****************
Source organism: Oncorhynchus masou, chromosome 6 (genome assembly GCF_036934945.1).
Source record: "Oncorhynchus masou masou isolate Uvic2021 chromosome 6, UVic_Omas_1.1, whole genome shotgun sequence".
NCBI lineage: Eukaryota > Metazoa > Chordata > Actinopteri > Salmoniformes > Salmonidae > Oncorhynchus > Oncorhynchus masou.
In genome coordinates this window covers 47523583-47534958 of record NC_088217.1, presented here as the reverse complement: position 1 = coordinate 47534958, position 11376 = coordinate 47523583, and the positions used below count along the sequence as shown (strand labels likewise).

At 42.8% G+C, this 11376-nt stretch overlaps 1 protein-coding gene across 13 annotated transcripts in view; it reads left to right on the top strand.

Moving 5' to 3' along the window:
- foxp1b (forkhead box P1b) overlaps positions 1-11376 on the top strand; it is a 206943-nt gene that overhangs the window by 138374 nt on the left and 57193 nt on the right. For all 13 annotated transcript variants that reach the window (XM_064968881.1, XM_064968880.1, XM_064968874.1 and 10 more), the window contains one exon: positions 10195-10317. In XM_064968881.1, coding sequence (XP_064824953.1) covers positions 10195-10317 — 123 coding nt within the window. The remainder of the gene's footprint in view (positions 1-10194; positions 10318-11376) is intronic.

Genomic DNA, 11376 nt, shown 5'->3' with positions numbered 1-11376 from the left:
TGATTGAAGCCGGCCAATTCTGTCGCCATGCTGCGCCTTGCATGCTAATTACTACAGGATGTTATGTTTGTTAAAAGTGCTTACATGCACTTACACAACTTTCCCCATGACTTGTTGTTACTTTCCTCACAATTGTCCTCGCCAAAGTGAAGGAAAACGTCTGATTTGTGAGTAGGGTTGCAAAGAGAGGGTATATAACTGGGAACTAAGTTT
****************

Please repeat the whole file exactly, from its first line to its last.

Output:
Source organism: Oncorhynchus masou, chromosome 6 (genome assembly GCF_036934945.1).
Source record: "Oncorhynchus masou masou isolate Uvic2021 chromosome 6, UVic_Omas_1.1, whole genome shotgun sequence".
NCBI lineage: Eukaryota > Metazoa > Chordata > Actinopteri > Salmoniformes > Salmonidae > Oncorhynchus > Oncorhynchus masou.
In genome coordinates this window covers 47523583-47534958 of record NC_088217.1, presented here as the reverse complement: position 1 = coordinate 47534958, position 11376 = coordinate 47523583, and the positions used below count along the sequence as shown (strand labels likewise).

At 42.8% G+C, this 11376-nt stretch overlaps 1 protein-coding gene across 13 annotated transcripts in view; it reads left to right on the top strand.

Moving 5' to 3' along the window:
- foxp1b (forkhead box P1b) overlaps positions 1-11376 on the top strand; it is a 206943-nt gene that overhangs the window by 138374 nt on the left and 57193 nt on the right. For all 13 annotated transcript variants that reach the window (XM_064968881.1, XM_064968880.1, XM_064968874.1 and 10 more), the window contains one exon: positions 10195-10317. In XM_064968881.1, coding sequence (XP_064824953.1) covers positions 10195-10317 — 123 coding nt within the window. The remainder of the gene's footprint in view (positions 1-10194; positions 10318-11376) is intronic.

Genomic DNA, 11376 nt, shown 5'->3' with positions numbered 1-11376 from the left:
TGATTGAAGCCGGCCAATTCTGTCGCCATGCTGCGCCTTGCATGCTAATTACTACAGGATGTTATGTTTGTTAAAAGTGCTTACATGCACTTACACAACTTTCCCCATGACTTGTTGTTACTTTCCTCACAATTGTCCTCGCCAAAGTGAAGGAAAACGTCTGATTTGTGAGTAGGGTTGCAAAGAGAGGGTATATAACTGGGAACTAAGTTT